Though short-lived, you can hear their influence in U2’s Boy, and further down, Interpol’s Turn on the Bright Lights, among other artists, from Joy Division. They, in a large way, were a prototype for goth and eighties post-punk and that synthy eighties sound – and even when you delve into the darker corners of disc three, you hear traces of dance and techno in their tracks.
“Guess your dreams always end
They don’t rise up just descend
But I don’t care anymore
I’ve lost the will to want more”
Ian Curtis committed suicide in may of 1980, on the eve of the band’s first American tour. It seems senseless – but he suffered from epilepsy and depression, and had problems in his personal life and his health, both of which he sang about, albeit wrapped in layers. It’s hard to imagine what they would have done, had they made that third album – but what they did in three years most artists could not do in twenty.
None of the songs on Unknown Pleasures has hit me so hard as “New Dawn Fades” When Ian breaks out around minute three with “I’ve walked on water, I’ve run through fire, can’t seem to feel it anymore,” it gives me chills every time. It’s like being in space, watching the Earth distance itself as you fly off, never to return into the darkness. It is about losing touch with your humanity, your emotions, screaming and yet not being heard in the vacuum of your thoughts and internal world. I don’t know if that is what Ian was actually singing about – maybe it’s what I’m putting on him from my own life and thoughts. It is amazing to me that, after all these years, after he died eight years before I was even born, I can still know at least a part of who he was through Joy Division’s music.
Heart and Soul (1997)
In a way, Ian’s death might have set a false tone for the band, in that everyone looks back at all his songs and say it’s about suicide. There’s more to Ian and Joy Division than suicide, and there’s more to Joy Division that Ian Curtis. For me, it is the music that will live on. Twenty years from now, I will probably still listen to Joy Division. Twenty years from now, people will still listen to Joy Division and discover Ian and his honesty. Joy Division really are timeless – great music always transcends the time in which it was composed, even if it carries the trappings of that time. Perhaps more than any other band, Ian’s lyrics have given voice to things I have felt and wondered but never dared say aloud. I suspect that Joy Division is not easily understood by most (but I might be wrong about that), until you have understood yourself and the questions you ask – the questions that you know have no satisfying answer, no answer but poetic silence – a silence that can either calm you, or drive you mad. I don’t know why, but I sense that struggle in Joy Division – the struggle for meaning. It is very refreshing, and cleansing, in a way, that there is a band out there that gave words and music to that struggle so poignantly.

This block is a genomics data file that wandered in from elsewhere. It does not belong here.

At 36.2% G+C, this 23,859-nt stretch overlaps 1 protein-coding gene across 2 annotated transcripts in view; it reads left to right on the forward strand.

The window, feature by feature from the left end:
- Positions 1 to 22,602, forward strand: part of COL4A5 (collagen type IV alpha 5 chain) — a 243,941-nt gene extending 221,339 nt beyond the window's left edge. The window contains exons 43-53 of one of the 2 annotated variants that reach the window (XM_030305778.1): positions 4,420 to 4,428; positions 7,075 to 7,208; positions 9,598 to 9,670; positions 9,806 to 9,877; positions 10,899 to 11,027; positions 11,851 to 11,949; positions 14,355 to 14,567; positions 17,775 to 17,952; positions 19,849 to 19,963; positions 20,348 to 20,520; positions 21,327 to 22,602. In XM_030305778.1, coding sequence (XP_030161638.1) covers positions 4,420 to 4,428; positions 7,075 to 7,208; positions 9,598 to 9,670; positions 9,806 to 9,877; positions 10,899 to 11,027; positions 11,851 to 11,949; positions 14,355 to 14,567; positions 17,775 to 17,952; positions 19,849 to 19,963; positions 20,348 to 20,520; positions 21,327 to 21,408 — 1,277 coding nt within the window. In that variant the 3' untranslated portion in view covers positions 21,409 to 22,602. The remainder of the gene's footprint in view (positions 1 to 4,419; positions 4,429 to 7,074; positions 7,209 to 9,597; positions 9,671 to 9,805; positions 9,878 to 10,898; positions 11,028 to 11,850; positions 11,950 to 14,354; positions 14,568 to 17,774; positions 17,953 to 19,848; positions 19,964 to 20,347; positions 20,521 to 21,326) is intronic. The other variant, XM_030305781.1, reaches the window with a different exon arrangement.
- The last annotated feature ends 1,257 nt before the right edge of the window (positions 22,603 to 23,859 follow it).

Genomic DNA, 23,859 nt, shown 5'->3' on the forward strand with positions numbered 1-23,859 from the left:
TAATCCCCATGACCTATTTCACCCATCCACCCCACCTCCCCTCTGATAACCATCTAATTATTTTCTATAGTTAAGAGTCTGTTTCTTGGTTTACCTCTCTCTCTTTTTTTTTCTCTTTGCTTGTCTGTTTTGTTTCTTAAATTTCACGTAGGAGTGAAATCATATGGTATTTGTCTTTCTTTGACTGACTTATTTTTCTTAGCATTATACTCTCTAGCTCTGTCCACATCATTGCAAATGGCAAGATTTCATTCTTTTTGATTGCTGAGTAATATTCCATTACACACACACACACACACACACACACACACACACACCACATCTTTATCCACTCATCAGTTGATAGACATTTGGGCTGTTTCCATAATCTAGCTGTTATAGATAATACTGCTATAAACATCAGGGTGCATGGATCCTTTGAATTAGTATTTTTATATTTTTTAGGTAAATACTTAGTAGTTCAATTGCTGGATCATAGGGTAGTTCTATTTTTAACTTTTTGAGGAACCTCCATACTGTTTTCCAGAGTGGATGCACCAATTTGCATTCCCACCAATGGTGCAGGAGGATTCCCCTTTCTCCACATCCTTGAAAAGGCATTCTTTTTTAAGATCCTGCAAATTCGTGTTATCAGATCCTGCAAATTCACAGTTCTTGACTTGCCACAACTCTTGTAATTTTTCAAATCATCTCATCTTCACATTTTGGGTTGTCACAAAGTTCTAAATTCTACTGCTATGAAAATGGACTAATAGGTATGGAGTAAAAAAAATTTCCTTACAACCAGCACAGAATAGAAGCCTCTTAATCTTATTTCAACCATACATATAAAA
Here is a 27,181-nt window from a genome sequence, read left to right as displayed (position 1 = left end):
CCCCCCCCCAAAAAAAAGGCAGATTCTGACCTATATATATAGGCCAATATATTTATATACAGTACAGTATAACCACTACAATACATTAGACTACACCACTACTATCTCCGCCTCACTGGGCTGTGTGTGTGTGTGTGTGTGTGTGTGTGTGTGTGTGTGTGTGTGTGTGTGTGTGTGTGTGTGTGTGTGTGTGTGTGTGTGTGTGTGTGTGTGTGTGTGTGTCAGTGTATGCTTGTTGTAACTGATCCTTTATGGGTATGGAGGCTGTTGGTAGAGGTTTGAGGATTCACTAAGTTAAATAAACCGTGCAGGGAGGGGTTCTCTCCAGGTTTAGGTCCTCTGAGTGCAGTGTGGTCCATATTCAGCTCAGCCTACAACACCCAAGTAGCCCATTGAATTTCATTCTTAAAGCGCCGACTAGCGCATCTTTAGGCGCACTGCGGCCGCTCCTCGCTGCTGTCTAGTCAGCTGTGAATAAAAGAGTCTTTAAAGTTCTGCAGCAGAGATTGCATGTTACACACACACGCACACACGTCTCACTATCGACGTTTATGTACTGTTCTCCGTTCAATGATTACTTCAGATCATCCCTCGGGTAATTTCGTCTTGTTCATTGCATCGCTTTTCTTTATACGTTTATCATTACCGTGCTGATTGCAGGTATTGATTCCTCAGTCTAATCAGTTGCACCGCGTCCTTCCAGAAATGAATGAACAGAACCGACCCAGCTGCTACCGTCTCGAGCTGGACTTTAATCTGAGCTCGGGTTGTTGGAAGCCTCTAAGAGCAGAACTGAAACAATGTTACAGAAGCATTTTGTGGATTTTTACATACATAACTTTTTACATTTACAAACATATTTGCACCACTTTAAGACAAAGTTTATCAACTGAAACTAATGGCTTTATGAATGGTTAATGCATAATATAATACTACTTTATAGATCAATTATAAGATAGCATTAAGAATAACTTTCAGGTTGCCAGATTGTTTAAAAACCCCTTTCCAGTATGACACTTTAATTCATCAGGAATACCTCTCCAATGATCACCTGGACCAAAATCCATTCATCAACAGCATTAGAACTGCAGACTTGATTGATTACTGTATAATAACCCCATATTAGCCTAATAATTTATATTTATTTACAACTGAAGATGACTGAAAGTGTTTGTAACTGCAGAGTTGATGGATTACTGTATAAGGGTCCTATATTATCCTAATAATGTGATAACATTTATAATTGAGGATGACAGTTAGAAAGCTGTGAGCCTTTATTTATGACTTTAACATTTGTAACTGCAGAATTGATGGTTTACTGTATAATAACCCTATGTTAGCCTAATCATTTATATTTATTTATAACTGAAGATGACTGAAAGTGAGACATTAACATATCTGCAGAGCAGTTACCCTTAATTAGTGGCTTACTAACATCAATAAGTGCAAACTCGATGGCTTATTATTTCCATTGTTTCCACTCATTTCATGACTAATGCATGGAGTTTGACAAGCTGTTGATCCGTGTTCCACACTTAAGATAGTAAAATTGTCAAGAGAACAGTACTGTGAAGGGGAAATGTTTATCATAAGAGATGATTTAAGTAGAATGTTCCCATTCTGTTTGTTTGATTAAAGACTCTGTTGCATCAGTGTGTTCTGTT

Joy Division – we were strangers for way too long.